Abdominoplasties consist of the resection of superfluous skin and subcutaneous fat, usually via a horizontal incision in the lower abdomen (that can be hidden by pants) . When the regions of lax skin are small, the abdominoplasty is performed without a transposition of the umbilicus (mini-abdominoplasty). When laxity is greater, the abdominal wall is largely undermined and lifted. The umbilicus is then fixed in its new position. If necessary, the abdominal musculature is tightened with two layers of burried sutures.
If the superfluous tissues are very pronounced and extend to the back, the incision and resection can be performed circumferentially. This type of body lift has become necessary in the field of bariatric surgery where patients are left with a huge amount of lax skin after massive weight loss.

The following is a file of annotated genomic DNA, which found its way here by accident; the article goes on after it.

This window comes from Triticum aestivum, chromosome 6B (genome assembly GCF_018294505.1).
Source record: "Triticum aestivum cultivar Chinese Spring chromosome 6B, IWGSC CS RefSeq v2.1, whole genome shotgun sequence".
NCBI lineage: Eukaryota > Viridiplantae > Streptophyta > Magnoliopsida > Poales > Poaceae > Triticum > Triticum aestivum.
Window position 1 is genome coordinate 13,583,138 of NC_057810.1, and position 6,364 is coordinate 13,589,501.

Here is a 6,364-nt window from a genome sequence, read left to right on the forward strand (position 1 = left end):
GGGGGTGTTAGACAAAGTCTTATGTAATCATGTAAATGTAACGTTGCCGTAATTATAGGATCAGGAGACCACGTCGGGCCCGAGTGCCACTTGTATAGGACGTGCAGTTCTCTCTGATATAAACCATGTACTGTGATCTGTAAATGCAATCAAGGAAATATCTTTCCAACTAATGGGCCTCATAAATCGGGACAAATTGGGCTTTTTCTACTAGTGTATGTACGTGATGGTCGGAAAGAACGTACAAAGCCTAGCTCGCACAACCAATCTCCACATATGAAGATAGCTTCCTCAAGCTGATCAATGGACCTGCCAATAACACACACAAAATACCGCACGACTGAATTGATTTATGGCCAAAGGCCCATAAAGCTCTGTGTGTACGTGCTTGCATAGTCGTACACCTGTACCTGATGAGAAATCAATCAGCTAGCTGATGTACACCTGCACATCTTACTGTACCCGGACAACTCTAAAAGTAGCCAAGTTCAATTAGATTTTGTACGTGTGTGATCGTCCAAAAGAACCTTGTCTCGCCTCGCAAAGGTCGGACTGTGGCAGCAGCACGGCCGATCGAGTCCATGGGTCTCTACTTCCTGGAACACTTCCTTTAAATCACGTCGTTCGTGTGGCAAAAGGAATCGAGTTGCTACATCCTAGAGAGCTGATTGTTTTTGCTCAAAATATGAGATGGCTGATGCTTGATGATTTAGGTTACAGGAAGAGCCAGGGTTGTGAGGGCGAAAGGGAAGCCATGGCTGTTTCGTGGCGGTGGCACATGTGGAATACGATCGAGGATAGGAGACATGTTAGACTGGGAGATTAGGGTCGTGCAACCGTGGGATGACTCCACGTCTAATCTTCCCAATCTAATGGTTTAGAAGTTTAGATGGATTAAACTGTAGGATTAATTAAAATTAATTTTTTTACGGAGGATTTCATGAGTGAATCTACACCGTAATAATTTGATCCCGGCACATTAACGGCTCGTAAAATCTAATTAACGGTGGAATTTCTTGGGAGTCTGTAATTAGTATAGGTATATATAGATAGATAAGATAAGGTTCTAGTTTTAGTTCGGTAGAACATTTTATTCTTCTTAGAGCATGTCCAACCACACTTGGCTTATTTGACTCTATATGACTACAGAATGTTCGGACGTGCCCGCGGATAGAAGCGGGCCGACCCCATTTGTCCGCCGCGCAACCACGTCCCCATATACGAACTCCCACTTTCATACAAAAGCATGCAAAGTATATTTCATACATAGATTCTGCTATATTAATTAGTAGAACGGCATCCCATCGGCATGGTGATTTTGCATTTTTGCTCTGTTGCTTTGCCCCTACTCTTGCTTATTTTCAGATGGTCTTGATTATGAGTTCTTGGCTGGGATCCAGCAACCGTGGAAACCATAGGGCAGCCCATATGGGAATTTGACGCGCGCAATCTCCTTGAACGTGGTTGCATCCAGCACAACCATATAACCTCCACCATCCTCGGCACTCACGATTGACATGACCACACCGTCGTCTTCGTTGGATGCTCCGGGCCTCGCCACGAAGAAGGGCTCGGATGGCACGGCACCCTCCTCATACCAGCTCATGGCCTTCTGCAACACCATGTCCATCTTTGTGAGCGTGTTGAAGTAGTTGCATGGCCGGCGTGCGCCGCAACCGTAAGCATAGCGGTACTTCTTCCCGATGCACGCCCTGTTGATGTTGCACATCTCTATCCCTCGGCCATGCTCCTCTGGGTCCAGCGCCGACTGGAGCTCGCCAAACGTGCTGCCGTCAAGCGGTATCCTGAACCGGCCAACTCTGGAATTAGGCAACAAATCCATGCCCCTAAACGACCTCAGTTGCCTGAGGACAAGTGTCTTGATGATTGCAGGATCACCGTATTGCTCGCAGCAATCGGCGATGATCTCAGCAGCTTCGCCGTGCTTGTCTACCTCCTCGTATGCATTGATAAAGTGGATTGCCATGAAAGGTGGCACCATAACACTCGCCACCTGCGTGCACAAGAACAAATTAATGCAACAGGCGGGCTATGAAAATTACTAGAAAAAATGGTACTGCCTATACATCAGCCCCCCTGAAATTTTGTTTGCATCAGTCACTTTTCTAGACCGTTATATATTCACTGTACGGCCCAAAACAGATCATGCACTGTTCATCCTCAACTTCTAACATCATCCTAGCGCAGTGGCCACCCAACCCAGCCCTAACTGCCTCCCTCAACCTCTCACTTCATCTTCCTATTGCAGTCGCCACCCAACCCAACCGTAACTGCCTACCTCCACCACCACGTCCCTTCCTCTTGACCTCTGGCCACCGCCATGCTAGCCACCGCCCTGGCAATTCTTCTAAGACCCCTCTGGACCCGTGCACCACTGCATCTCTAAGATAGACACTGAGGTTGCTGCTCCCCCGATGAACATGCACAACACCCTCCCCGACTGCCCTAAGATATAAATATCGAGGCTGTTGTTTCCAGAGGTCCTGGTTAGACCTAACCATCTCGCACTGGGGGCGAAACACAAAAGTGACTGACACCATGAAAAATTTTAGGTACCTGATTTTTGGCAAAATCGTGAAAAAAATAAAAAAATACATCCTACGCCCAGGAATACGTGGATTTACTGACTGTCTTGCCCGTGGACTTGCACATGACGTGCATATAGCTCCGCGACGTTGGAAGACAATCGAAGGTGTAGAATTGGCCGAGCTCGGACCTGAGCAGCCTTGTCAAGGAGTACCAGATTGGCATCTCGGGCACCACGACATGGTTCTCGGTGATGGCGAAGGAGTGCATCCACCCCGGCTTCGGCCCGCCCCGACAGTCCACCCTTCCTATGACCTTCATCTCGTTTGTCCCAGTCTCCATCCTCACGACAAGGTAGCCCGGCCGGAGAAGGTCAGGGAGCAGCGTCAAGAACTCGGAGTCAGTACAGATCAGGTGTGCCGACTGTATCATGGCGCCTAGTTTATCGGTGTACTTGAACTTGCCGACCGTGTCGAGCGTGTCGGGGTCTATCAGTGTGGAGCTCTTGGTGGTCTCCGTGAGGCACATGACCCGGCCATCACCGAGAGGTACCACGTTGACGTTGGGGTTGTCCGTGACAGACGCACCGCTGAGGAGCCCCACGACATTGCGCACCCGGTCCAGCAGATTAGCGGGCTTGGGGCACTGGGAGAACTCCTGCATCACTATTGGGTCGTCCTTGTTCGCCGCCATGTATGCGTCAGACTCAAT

If a patient has a body mass index greater than 40 kg/m2, an abdominoplasty is not indicated as the only intervention. Before abdominoplasty is considered, weight reduction is necessary (often with the aid of some other bariatric surgery).
An abdominoplasty can also be combined with liposuction.